Announcements for the week of September 1, 2013

 

13-09-01, Pentecost 15, BA-2013C

 

Apology, IV. Justification

 We wonder what our opponents do when they pray, if indeed these profane men ever ask God for anything! If they declare that they are worthy because they have love and good works, and ask for grace as though they had earned it, then they pray like the Pharisee in Luke 18:11 who says, “I am not like other men.” Such prayer, which relies on its own righteousness and not on the mercy of God, insults Christ, who intercedes for us as our high priest.

Therefore prayer relies upon the mercy of God when we believe that we are heard because of Christ the high priest, as he himself says (John 16:23), “If you ask anything of the Father, he will give it to you in my name.” “In my name,” he says, because without the high priest we high priest. cannot draw near to the Father. (Tappert, ¶332-333)

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Announcements for the week of June 2, 2013

13-06-02, Pentecost 2, BA-2013C

THE BOOK OF CONCORD
(Tappert Edition)

APOLOGY OF THE AUGSBURG CONFESSION

[ARTICLE IV. JUSTIFICATION]

269 Whenever good works are praised and the law preached, therefore, we must hold fast to these rules: that the law is not kept without Christ — as he himself has said, “Apart from me you can do nothing” (John 15:5) — and that “without faith it is impossible to please God” (Heb. 11:6). The teaching of the law is certainly not intended to abolish the Gospel of Christ, the propitiator. Cursed be our opponents, those Pharisees, who interpret the law in such a way that they attribute Christ’s glory to works and make of them a propitiation that merits the forgiveness of sins. It follows, therefore, that works are praised for pleasing God on account of faith, since they do not please him without Christ, the propitiator. “Through him we haveobtained access” to the Father (Rom. 5:2), not by works without Christ, the mediator.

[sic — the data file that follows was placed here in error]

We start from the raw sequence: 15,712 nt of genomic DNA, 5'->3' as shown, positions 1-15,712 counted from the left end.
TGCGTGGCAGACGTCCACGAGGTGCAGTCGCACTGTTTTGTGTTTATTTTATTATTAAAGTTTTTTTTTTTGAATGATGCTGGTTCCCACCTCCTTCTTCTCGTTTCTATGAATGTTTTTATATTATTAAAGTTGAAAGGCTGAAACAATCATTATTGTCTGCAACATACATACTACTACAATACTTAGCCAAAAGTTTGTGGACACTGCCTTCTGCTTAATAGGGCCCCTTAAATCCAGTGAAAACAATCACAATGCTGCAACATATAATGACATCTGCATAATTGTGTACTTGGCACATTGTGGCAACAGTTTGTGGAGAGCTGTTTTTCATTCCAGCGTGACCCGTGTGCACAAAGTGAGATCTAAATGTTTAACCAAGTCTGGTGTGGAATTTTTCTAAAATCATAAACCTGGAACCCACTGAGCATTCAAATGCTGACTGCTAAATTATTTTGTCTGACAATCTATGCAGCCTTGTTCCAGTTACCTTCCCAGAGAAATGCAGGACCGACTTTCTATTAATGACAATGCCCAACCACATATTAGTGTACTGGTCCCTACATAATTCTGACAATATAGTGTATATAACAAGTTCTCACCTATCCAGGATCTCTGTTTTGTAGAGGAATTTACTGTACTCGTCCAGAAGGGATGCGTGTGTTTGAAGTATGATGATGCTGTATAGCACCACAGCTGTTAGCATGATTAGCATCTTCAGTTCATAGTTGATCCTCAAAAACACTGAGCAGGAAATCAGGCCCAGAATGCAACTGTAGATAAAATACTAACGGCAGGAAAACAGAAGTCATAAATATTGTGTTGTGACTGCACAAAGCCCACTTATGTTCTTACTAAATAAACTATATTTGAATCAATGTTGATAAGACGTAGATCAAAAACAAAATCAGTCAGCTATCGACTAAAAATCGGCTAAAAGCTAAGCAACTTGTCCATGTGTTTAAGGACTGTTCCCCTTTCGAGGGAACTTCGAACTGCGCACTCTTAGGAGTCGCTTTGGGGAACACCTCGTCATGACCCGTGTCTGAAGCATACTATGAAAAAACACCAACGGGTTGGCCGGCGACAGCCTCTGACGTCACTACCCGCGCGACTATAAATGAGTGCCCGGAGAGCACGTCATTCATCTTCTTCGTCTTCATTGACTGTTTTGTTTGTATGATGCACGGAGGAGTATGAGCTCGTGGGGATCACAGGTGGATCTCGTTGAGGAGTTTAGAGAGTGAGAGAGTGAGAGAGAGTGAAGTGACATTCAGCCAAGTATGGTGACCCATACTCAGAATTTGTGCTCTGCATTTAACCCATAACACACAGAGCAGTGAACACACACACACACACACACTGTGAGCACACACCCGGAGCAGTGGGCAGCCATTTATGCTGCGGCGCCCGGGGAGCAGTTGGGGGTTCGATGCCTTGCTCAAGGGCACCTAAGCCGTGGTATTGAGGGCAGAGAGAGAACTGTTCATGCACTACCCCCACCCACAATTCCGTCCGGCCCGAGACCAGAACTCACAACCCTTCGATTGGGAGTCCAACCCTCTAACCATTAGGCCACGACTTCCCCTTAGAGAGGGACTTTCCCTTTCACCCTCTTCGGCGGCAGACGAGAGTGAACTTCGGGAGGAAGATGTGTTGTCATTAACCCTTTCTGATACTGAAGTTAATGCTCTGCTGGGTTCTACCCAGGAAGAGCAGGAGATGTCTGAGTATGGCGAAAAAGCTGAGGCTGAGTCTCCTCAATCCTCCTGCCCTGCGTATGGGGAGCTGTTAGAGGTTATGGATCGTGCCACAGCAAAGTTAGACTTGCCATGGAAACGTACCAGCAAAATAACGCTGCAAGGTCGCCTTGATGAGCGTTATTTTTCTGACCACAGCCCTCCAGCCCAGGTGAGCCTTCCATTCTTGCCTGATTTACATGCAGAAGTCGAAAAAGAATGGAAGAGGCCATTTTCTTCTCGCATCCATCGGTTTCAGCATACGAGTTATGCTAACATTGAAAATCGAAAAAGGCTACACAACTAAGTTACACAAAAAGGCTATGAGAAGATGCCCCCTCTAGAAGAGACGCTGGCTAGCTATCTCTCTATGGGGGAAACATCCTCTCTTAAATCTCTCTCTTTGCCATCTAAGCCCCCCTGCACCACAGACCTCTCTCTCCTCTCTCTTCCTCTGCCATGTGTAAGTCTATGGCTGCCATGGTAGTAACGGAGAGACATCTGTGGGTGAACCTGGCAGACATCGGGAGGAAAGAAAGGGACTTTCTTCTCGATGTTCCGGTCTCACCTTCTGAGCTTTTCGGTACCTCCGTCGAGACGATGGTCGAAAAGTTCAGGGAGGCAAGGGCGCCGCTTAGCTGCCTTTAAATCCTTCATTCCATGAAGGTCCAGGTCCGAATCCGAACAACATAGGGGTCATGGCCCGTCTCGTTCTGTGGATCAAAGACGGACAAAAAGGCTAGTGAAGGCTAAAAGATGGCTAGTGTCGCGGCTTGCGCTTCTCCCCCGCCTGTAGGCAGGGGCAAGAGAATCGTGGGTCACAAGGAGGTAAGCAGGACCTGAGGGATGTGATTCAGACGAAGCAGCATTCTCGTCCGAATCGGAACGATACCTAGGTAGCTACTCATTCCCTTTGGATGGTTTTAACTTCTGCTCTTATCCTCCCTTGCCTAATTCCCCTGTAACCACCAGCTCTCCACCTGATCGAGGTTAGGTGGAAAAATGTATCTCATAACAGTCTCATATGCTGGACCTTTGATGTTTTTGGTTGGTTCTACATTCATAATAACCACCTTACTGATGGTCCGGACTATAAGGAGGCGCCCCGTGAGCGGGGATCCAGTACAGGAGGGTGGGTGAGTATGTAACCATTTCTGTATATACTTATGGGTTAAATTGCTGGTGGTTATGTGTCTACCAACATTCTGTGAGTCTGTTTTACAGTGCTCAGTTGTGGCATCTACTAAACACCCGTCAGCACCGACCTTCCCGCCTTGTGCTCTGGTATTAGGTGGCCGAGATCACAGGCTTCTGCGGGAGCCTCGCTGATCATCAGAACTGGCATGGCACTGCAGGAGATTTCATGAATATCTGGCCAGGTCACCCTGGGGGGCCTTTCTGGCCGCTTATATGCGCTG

270 In the statement, “If you would enter life, keep the commandments” (Matt. 19:17), we must realize that no one can keep the commandments or please God without Christ. So the First Commandment of the Decalogue itself states, “Showing steadfast love to thousands of those who love me and keep my commandments” (Ex. 20:6), setting forth the most ample promise of the law. But without Christ this law is not kept. It always accuses the conscience, which does not satisfy the law and therefore flees in terror before the judgment and punishment of the law, “for the law brings wrath” (Rom. 4:15). But a man keeps the law as soon as he hears that God is reconciled to us for Christ’s sake even though we cannot satisfy the law. When faith takes hold of Christ, the mediator, the heart is at peace and begins to love God and to keep the law. It knows that now it is pleasing to God for the sake of Christ, the mediator, even though its incipient keeping of the law is impure and far from perfect.  271 In this way we must view the preaching of penitence. Though the scholastics have said nothing at all about faith in their treatment of the doctrine of penitence, yet we think that none of our opponents is so mad as to deny that absolution is the spoken Gospel. Absolution should be received by faith, to cheer the terrified conscience. (¶269-271)

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